NEW YORK (GenomeWeb) – Ancestry.com is considering expanding its genetic genealogy services to include family health-related information: The Provo, Utah-based online company recently sent out a survey to customers to gauge what kind of family health information might be of greatest interest to them.
Angie Bush, a molecular genealogist, authored an Aug. 12 post about Ancestry.com's new outreach on the blog Your Genetic Genealogist. A company spokesperson confirmed with BioArray News that the firm is in the "early stages of exploring family health history as a part of our company's offering," but declined to further elaborate.
Ancestry.com first rolled out is autosomal DNA testing service in May 2012. The offering relies on a 700,000-marker Illumina BeadChip to genotype participants. The resulting array data are then used to assign relationships with other clients who have been tested, as well as to provide a so-called biogeographical analysis, where a customer can learn what proportions of their ancestry came from 26 global regions.
The company has continued to upgrade its service since that time, introducing new cousin-matching algorithms and more precise ethnicity predictors. In its most recent earnings call, company executives revealed that the firm has genotyped about 500,000 people to date. But Ancestry.com has still shied from including health-related information as part of its AncestryDNA service.
With its new survey, however, Ancestry.com is testing the waters for such a move. In it, the company queries customers about what they consider the benefits of including family health information to be, asking them to rank the importance of knowing one's risk for certain diseases, having access to family health data that can be shared with a doctor, and the desire to share such information with others.
Ancestry.com also asked survey participants what kind of information would most interest them if they were to use a family health history website, offering options such as the ability to track medications, to gather and share health data with other clients, and to obtain health insights from their own DNA.
To round out its survey, Ancestry.com asked participants if they would be more likely to use such a family health history website if it included a consultation with a doctor and recommendations on follow-up medical tests. The company also queried survey takers as to their desire to anonymously share health-related information with other participants.
Though Ancestry.com is staying mum about its intentions, the survey turned heads among the genetic genealogy community, especially in the context of 23andMe's decision to suspend the personal health portion of its consumer genomics service after it received a warning letter from the US Food and Drug Administration last year.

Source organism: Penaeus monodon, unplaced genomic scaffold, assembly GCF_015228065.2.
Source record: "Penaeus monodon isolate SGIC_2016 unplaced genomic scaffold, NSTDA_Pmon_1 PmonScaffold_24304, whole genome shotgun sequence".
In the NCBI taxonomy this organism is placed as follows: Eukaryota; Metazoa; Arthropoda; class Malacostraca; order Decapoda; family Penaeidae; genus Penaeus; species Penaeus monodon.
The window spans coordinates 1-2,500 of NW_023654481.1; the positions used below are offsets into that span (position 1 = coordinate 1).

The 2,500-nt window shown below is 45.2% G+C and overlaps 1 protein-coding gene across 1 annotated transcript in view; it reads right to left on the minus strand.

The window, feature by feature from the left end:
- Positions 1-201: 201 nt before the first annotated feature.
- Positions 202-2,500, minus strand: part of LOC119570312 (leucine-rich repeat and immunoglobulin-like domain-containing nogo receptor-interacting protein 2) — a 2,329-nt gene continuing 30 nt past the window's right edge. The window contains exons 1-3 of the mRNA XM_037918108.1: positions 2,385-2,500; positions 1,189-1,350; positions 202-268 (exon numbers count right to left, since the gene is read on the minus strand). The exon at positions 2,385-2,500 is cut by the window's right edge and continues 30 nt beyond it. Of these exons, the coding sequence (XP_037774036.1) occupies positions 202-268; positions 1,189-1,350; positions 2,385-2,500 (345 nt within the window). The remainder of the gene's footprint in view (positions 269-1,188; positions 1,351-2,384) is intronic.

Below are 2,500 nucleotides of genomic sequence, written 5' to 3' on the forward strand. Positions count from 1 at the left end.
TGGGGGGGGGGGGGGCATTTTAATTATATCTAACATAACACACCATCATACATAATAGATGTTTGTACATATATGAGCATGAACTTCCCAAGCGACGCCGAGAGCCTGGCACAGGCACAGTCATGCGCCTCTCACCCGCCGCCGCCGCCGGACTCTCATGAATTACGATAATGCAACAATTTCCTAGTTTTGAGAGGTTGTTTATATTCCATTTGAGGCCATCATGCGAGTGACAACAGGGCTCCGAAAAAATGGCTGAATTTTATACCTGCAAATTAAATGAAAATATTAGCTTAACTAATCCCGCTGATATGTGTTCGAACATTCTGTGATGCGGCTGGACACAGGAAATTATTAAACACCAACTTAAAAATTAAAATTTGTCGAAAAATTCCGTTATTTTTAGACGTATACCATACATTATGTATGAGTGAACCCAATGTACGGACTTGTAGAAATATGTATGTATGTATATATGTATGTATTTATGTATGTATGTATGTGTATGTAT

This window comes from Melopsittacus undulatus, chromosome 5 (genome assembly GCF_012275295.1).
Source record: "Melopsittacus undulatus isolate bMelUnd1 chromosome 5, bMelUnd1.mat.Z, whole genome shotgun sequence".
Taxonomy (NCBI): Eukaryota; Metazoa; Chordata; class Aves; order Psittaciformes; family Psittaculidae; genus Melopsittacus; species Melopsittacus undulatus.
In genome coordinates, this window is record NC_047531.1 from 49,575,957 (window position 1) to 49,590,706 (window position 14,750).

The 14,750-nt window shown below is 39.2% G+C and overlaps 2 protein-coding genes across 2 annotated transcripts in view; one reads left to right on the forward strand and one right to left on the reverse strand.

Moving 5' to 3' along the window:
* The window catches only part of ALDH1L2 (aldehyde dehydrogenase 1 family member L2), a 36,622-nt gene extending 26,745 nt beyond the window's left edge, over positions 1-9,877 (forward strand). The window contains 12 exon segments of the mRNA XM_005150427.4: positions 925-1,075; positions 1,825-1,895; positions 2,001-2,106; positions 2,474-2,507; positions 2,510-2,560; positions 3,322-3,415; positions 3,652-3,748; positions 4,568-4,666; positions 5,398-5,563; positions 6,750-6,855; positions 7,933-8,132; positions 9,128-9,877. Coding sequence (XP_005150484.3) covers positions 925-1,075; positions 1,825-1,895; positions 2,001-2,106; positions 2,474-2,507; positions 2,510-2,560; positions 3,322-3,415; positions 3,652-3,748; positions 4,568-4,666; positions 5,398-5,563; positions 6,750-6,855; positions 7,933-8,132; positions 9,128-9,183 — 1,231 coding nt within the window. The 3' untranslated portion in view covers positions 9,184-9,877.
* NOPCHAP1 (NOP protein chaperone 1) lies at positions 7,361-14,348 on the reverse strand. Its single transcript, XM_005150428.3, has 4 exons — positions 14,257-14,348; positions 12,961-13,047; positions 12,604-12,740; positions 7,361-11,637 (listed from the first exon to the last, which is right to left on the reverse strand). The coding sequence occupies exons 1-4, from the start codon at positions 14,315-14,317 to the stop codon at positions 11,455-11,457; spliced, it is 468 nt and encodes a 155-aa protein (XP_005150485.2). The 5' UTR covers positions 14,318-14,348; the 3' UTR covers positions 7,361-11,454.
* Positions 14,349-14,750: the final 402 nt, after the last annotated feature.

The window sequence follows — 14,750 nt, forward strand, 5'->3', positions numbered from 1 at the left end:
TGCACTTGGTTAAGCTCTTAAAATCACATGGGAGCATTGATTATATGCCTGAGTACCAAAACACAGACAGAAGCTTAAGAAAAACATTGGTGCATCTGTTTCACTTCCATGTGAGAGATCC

"Will AncestryDNA now be subject to the same FDA guidelines that are currently prohibiting health information from 23andMe, and if so, will Ancestry join the effort with 23andMe to allow this type of information to be provided to consumers?" Bush asked in her post.
Bush did not respond to an email seeking additional comment. In her post, though, she praised Ancestry.com's interest in combining detailed family histories with genetic data, given the company's focus on genealogy.
"In my opinion, 23andMe has missed a significant opportunity to link family histories with genetic data and make ground-breaking discoveries," Bush wrote. "From this survey, it appears that Ancestry.com recognizes the value of this information."
The idea of linking family histories, genetic data, and health information in one database has not been an uncommon one in the world of consumer genomics, whichis dominated by ancestry testing.
Last year, Gene by Gene CSO David Mittelman and Razib Khan, author of the blog Gene Expression and an industry observer, co-authored an article in Genome Biology about the future of consumer genomics that predicted such a convergence. In the article, they argued that while ancestry and genealogy may dominate the consumer space in the years to come, it seems likely that a "natural segue" will be made to medical genomics.
"Genetic genealogy is an applied enterprise of phylogenetics, but adding phenotypic information to the rich implicit pedigrees may finally allow for both true and surprising outcomes in regards to health risk prediction and the general interpretation of genome variants," Mittelman and Khan wrote.
Like Ancestry.com, Gene by Gene's Family Tree DNA business offers an array-based, autosomal testing service called Population Finder. The company offers a number of medical tests, including a recently launched Clinical Carrier Screening Array for Jewish populations, but these tests are not yet offered directly to customers, Mittelman pointed out in an email this week.
"Like lots of folks, we feel that the two fields will converge," said Mittelman of the idea of linking genetic genealogy with family health history. "It will be interesting to see how the space develops," he added, noting that "carrier screening and ancestry testing are natural complements, as carrier status often tracks with ancestry."